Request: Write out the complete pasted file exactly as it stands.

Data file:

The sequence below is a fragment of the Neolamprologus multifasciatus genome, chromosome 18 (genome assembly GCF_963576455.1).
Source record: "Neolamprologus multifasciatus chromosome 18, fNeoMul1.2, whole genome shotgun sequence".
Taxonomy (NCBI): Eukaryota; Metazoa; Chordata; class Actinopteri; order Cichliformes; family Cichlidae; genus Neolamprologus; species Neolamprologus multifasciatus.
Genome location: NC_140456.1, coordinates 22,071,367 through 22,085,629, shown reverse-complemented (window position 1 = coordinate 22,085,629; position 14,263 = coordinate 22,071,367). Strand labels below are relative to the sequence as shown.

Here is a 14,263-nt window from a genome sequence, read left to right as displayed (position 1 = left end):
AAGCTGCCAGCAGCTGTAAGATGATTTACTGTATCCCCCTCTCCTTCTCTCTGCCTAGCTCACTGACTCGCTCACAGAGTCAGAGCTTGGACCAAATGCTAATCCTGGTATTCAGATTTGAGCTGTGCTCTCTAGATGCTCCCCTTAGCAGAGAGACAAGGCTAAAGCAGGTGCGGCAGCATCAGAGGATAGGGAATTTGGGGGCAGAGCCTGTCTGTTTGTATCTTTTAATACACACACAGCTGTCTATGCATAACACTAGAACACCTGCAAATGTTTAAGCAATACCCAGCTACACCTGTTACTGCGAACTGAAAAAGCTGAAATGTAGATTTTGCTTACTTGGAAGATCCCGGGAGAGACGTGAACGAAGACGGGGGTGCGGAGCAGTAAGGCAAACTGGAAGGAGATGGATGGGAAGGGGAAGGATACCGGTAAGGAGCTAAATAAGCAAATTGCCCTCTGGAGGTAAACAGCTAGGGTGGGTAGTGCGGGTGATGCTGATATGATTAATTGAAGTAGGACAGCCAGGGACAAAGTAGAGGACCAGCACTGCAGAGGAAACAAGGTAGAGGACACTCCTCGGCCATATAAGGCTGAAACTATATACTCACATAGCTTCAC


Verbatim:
The sequence below is a fragment of the Neolamprologus multifasciatus genome, chromosome 18 (genome assembly GCF_963576455.1).
Source record: "Neolamprologus multifasciatus chromosome 18, fNeoMul1.2, whole genome shotgun sequence".
Taxonomy (NCBI): Eukaryota; Metazoa; Chordata; class Actinopteri; order Cichliformes; family Cichlidae; genus Neolamprologus; species Neolamprologus multifasciatus.
Genome location: NC_140456.1, coordinates 22,071,367 through 22,085,629, shown reverse-complemented (window position 1 = coordinate 22,085,629; position 14,263 = coordinate 22,071,367). Strand labels below are relative to the sequence as shown.

Here is a 14,263-nt window from a genome sequence, read left to right as displayed (position 1 = left end):
AAGCTGCCAGCAGCTGTAAGATGATTTACTGTATCCCCCTCTCCTTCTCTCTGCCTAGCTCACTGACTCGCTCACAGAGTCAGAGCTTGGACCAAATGCTAATCCTGGTATTCAGATTTGAGCTGTGCTCTCTAGATGCTCCCCTTAGCAGAGAGACAAGGCTAAAGCAGGTGCGGCAGCATCAGAGGATAGGGAATTTGGGGGCAGAGCCTGTCTGTTTGTATCTTTTAATACACACACAGCTGTCTATGCATAACACTAGAACACCTGCAAATGTTTAAGCAATACCCAGCTACACCTGTTACTGCGAACTGAAAAAGCTGAAATGTAGATTTTGCTTACTTGGAAGATCCCGGGAGAGACGTGAACGAAGACGGGGGTGCGGAGCAGTAAGGCAAACTGGAAGGAGATGGATGGGAAGGGGAAGGATACCGGTAAGGAGCTAAATAAGCAAATTGCCCTCTGGAGGTAAACAGCTAGGGTGGGTAGTGCGGGTGATGCTGATATGATTAATTGAAGTAGGACAGCCAGGGACAAAGTAGAGGACCAGCACTGCAGAGGAAACAAGGTAGAGGACACTCCTCGGCCATATAAGGCTGAAACTATATACTCACATAGCTTCAC